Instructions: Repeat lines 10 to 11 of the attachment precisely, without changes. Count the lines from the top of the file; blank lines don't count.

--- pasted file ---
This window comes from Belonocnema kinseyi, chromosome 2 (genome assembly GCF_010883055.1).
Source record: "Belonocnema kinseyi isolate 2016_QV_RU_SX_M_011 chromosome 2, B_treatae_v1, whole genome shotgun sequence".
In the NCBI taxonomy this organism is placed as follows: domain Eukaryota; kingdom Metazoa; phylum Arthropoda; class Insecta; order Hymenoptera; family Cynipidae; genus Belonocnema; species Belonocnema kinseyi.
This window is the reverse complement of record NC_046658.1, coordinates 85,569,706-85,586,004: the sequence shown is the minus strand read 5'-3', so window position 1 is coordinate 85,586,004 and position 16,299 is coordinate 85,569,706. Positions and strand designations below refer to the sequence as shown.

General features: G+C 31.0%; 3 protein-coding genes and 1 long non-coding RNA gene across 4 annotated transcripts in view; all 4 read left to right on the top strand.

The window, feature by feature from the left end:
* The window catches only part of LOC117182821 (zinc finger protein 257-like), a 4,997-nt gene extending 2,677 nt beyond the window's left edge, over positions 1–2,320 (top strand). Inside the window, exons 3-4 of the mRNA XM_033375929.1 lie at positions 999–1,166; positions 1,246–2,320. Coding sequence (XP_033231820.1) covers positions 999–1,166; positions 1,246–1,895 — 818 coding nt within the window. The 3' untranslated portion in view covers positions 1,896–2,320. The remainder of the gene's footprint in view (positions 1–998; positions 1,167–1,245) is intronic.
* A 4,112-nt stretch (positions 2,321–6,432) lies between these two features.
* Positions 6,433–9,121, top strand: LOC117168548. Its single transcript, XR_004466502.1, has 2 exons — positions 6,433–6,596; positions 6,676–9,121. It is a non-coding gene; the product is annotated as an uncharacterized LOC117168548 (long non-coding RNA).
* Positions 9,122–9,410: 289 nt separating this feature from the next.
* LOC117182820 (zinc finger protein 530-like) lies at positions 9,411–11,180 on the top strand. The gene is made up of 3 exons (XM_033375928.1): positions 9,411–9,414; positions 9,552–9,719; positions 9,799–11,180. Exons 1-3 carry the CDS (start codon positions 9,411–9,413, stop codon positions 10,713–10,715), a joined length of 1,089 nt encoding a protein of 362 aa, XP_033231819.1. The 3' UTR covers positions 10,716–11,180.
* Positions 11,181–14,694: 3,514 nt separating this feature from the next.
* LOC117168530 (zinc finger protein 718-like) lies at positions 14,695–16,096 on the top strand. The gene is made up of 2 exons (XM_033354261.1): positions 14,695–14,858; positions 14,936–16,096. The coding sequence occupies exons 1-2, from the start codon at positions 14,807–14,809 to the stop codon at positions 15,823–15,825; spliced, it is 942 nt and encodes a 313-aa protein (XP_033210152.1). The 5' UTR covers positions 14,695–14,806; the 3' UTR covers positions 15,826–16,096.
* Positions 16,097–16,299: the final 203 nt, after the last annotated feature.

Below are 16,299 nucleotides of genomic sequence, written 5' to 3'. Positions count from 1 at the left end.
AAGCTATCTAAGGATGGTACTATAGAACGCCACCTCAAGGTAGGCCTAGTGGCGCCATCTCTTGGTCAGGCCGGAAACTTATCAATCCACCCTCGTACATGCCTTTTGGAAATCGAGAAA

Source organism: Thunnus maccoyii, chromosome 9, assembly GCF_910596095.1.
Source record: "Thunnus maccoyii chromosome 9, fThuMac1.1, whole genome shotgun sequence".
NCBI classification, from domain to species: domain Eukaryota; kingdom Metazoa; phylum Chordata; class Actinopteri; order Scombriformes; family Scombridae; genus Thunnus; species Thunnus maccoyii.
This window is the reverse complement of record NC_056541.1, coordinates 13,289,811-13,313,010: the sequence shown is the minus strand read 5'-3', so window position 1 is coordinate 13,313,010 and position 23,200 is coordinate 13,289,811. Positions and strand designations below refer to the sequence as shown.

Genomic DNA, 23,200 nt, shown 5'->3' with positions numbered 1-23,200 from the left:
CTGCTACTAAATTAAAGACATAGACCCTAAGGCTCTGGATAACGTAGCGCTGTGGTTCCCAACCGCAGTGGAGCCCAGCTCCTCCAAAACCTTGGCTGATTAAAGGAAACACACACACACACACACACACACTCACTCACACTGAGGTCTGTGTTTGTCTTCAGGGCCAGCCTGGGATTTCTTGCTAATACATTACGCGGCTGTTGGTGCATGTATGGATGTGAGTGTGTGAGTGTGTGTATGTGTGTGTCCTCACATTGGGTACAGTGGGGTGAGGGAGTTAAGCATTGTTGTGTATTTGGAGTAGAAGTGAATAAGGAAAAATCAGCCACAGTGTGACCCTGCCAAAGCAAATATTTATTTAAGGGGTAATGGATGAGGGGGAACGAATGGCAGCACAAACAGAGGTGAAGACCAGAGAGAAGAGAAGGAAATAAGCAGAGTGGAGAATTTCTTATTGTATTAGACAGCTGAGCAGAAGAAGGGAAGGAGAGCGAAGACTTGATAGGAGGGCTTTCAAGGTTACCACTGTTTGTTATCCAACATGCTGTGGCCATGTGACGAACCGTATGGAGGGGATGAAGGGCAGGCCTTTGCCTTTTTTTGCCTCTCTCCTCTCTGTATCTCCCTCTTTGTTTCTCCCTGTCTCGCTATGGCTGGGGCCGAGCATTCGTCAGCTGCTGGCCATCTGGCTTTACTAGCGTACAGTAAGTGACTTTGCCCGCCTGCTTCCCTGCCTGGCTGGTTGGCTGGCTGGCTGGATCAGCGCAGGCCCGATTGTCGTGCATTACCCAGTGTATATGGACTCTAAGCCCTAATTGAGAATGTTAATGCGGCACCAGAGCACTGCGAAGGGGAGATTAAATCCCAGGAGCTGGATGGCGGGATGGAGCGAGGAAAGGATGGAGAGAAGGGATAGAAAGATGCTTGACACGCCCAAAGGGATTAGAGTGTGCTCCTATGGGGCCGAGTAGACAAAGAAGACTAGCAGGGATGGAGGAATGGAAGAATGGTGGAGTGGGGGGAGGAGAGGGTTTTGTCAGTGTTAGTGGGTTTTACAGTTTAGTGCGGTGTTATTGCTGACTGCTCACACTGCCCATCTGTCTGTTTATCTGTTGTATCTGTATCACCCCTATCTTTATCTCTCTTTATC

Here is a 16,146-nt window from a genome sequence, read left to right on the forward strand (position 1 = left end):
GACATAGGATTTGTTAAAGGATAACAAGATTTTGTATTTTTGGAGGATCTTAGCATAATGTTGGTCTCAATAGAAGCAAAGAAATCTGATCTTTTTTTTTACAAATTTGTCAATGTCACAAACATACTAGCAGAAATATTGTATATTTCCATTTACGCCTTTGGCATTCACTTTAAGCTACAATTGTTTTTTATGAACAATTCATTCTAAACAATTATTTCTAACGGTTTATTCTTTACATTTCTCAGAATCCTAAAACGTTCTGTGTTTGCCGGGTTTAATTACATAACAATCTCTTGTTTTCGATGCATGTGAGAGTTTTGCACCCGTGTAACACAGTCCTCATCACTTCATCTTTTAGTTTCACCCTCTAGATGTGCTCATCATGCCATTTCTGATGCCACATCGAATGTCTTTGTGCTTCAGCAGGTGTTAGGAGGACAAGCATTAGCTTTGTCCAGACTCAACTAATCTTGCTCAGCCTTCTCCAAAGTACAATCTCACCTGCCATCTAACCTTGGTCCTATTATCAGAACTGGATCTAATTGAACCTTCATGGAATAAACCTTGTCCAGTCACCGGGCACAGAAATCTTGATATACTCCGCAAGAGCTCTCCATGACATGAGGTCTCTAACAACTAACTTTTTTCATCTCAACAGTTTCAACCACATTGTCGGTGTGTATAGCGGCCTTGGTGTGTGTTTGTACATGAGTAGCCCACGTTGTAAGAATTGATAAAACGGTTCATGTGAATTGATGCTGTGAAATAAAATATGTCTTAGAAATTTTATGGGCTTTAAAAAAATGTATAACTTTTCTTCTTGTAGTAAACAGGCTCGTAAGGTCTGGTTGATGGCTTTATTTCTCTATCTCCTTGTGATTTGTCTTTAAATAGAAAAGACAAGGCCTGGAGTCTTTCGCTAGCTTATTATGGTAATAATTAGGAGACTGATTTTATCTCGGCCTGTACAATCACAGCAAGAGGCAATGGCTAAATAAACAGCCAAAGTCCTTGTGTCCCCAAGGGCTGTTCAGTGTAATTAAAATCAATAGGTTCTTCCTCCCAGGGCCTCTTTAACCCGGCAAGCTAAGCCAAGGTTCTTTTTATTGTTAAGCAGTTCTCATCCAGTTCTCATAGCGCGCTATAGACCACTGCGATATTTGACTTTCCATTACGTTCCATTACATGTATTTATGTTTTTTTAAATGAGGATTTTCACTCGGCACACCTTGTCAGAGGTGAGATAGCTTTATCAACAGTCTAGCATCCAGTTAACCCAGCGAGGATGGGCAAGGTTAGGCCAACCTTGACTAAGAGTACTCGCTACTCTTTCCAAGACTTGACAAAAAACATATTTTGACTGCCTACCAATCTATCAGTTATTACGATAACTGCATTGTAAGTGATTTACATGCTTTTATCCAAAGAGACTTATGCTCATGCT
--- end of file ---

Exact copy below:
* Positions 9,122–9,410: 289 nt separating this feature from the next.
* LOC117182820 (zinc finger protein 530-like) lies at positions 9,411–11,180 on the top strand. The gene is made up of 3 exons (XM_033375928.1): positions 9,411–9,414; positions 9,552–9,719; positions 9,799–11,180. Exons 1-3 carry the CDS (start codon positions 9,411–9,413, stop codon positions 10,713–10,715), a joined length of 1,089 nt encoding a protein of 362 aa, XP_033231819.1. The 3' UTR covers positions 10,716–11,180.